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Pavers to Collect Their Own Water

by Anna Salleh


Car parks, patios and other paved areas could one day collect rainwater, purify it then channel it to underground

tanks for reuse, say

researchers. Special porous pavers made of concrete containing specific additives would purify the polluted

run-off, says Professor Simon Beecham, a civil engineer from the University of South Australia.

The water could then be captured in large underground tanks and be used for irrigation, cleaning and flushing the toilet, he says.

"We're trying to harvest a resource that we've not been able to tap into before," says Beecham.

Roads, driveways, pathways and the like make up 60% of impervious urban surfaces. And run-off from them causes flooding and pollutes our waterways.

Until now harvesting rainwater from them has proved more difficult than from roofs, says Beecham.

His team is developing a system in which porous concrete pavers allows run-off to seep into underground tanks made of galvanized metal or a flexible plastic lining filled with gravel.

A special bonding material ensures the porous pavers are strong enough to withstand the heavy weight of cars and trucks.

And additives mixed into the pavers, or into the sand and gravel bedding material beneath them, enables the system to trap pollutants.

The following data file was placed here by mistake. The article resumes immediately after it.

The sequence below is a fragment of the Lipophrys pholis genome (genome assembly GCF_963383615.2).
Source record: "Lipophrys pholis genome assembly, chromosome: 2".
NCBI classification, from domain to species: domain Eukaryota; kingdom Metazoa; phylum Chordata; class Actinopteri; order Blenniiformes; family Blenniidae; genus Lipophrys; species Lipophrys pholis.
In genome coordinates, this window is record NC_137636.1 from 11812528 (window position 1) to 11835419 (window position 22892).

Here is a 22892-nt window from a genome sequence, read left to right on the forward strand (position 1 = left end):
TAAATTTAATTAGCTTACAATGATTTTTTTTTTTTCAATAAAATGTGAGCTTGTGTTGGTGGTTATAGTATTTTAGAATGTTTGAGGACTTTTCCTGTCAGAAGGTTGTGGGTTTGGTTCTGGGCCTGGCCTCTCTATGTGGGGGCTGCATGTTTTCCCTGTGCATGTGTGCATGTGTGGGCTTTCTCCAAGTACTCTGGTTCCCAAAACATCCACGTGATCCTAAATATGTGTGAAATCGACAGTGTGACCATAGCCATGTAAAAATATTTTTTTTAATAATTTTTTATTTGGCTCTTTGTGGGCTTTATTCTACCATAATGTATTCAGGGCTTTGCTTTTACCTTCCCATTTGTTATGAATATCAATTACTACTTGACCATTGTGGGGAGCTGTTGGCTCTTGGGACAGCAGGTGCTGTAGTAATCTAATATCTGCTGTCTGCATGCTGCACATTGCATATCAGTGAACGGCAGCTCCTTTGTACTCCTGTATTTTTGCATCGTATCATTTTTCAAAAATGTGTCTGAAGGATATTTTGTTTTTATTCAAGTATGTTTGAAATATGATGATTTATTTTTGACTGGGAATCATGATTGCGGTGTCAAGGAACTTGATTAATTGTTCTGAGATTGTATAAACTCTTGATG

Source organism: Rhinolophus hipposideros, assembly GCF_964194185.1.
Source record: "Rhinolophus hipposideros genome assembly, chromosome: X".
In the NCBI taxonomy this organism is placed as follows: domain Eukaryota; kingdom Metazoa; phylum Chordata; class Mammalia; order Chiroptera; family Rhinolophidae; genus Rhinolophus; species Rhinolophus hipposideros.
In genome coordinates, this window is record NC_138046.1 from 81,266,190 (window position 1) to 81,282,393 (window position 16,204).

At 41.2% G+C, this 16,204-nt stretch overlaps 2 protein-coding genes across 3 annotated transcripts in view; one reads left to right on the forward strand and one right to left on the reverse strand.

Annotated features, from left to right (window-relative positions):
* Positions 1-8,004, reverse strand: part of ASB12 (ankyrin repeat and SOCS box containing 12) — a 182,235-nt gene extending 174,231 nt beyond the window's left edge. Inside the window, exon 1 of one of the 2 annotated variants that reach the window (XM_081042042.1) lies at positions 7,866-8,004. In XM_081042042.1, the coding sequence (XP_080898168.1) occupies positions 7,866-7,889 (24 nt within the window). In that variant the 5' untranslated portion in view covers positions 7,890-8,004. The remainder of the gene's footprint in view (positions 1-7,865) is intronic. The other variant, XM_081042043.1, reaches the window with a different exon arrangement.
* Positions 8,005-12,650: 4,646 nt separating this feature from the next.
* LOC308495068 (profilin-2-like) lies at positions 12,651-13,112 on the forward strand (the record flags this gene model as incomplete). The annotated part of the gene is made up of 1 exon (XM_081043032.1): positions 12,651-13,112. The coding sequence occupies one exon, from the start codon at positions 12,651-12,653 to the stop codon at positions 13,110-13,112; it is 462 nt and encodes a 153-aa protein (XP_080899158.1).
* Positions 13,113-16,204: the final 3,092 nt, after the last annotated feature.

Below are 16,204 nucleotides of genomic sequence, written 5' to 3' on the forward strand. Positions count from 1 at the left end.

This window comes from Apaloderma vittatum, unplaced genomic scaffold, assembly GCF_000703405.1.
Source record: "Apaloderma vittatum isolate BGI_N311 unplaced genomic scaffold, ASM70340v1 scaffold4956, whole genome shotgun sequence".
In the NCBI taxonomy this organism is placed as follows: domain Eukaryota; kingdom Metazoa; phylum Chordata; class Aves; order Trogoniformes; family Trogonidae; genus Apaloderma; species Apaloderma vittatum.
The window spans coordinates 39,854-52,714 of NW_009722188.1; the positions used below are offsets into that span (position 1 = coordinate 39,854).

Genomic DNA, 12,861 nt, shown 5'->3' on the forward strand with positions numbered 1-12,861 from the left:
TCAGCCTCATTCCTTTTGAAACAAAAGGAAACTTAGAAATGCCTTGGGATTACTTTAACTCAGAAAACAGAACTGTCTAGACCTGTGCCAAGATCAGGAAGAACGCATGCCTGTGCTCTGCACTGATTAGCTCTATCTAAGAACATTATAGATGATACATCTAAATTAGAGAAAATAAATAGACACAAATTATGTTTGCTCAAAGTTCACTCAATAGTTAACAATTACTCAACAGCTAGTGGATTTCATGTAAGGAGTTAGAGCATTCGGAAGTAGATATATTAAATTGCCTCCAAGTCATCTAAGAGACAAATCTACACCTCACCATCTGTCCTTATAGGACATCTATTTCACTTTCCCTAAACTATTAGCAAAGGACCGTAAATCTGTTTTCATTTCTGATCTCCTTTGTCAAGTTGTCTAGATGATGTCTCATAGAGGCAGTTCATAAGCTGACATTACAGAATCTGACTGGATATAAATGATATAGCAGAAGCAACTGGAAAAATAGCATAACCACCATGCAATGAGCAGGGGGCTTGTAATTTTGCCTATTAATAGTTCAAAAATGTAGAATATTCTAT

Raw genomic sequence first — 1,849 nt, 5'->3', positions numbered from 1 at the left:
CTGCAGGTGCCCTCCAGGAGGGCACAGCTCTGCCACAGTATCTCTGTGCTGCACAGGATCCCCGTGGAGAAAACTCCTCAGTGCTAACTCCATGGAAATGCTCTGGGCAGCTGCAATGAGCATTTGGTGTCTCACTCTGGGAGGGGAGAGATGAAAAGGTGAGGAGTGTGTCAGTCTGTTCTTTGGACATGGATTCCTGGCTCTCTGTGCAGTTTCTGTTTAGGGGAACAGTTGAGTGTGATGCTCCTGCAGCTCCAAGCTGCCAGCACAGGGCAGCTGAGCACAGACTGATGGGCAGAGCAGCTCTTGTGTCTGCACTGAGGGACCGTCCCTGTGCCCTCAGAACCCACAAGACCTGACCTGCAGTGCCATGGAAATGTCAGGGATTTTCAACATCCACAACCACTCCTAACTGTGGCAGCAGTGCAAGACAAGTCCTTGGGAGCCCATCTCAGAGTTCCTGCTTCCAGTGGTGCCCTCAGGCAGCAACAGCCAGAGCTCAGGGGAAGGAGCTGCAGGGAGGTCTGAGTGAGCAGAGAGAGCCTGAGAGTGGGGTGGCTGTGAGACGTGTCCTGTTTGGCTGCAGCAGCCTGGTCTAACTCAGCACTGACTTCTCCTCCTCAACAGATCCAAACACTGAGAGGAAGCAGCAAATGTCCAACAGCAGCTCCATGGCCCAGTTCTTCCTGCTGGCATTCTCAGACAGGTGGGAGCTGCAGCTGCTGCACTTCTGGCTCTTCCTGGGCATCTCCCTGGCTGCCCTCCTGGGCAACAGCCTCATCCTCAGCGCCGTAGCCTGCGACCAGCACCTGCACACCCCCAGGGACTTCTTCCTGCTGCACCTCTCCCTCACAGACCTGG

A paver injected with ferrous hydroxide, for example, traps toxic and persistent heavy metals like lead, zinc and cadmium that come from sources such as car tires, brake-linings and exhaust.

A layer of microbes on fabric beneath the pavers can trap and degrade hydrocarbons such as oil.

And a layer of granulated activated carbon traps dissolved organic matter from leaf litter that is responsible for algal blooms in rivers, says Beecham.

He says the pollutants can accumulate in the pavers over 25 to 30 years, allowing usable water to be caught and pumped above ground for reuse.

He says the pavers could also allow trees, which themselves soak up and recycle water, to grow more freely because their roots have access to more water and air.

Problem tree roots could be avoided by using a special concrete device that directs the roots away from the pavers, he says.

And the pavers could be seeded with low maintenance native vegetation including sedges.

Beecham says one of his PhD students Baden Myers is about to construct a full-scale prototype of the complete water harvesting and reuse system, which he predicts will cost 10 to 30% more than conventional paving.

Part of the research has been submitted to Water Management, a journal of the UK's Institution of Civil Engineers.

The South Australian government water authority SA Water is a major source of finance for the research.


Monday, 25 September 2006

Australian Broadcasting Corporation


Reprinted by permission of the author



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